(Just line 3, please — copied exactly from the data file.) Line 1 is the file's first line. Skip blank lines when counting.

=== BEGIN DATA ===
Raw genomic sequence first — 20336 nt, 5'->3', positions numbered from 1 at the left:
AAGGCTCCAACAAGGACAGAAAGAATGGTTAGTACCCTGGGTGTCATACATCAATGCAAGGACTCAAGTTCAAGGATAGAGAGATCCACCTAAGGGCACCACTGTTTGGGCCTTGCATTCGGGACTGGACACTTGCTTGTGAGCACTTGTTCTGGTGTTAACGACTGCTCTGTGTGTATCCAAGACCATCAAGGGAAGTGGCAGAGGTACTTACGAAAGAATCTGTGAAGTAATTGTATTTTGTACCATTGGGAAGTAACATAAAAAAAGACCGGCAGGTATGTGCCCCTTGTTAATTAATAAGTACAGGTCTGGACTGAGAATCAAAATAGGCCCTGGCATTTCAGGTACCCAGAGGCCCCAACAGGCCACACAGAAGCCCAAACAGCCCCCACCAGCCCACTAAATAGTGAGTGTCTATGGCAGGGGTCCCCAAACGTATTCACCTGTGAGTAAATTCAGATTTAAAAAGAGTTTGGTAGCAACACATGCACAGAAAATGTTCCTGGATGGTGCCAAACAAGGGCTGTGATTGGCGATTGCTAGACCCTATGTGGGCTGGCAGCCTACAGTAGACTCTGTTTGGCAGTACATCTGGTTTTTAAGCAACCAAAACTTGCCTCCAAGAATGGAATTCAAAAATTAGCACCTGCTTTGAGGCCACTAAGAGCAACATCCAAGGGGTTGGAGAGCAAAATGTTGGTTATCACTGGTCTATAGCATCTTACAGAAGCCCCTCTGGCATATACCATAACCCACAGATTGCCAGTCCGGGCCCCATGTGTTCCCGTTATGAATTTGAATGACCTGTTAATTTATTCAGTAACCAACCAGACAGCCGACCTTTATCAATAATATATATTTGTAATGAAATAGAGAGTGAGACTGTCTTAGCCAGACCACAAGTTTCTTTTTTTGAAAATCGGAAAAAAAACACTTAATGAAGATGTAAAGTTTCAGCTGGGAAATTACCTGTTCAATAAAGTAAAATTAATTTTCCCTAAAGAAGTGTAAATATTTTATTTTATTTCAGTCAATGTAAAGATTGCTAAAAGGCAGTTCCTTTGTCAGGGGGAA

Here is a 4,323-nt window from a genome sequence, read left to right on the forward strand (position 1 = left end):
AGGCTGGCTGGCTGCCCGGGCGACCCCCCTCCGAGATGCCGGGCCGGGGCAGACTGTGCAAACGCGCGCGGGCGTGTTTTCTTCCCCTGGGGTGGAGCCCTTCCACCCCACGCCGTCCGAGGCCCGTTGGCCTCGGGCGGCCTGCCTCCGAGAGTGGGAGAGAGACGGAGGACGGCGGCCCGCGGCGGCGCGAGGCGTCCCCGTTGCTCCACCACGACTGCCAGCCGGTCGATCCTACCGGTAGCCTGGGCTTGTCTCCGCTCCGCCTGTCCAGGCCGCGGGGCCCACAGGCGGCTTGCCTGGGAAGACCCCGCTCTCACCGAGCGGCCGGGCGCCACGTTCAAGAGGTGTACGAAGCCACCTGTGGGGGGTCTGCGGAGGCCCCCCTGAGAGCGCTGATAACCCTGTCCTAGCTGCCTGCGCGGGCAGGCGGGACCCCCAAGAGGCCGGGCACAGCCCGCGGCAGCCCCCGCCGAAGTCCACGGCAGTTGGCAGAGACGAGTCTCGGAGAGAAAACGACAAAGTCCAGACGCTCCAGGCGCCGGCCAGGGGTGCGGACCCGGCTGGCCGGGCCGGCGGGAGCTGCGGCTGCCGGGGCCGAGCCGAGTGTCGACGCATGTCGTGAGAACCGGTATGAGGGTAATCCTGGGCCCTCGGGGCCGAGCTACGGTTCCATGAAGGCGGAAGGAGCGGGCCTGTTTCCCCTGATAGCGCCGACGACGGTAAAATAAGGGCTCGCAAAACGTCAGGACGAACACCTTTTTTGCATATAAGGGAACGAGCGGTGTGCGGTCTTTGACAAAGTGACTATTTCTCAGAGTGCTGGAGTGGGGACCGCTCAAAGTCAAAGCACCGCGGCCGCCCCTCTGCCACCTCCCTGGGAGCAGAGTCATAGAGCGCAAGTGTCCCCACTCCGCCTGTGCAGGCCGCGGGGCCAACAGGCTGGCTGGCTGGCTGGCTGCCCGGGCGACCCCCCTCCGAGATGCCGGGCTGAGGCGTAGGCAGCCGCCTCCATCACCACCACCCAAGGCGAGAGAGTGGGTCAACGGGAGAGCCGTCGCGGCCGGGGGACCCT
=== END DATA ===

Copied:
Here is a 4,323-nt window from a genome sequence, read left to right on the forward strand (position 1 = left end):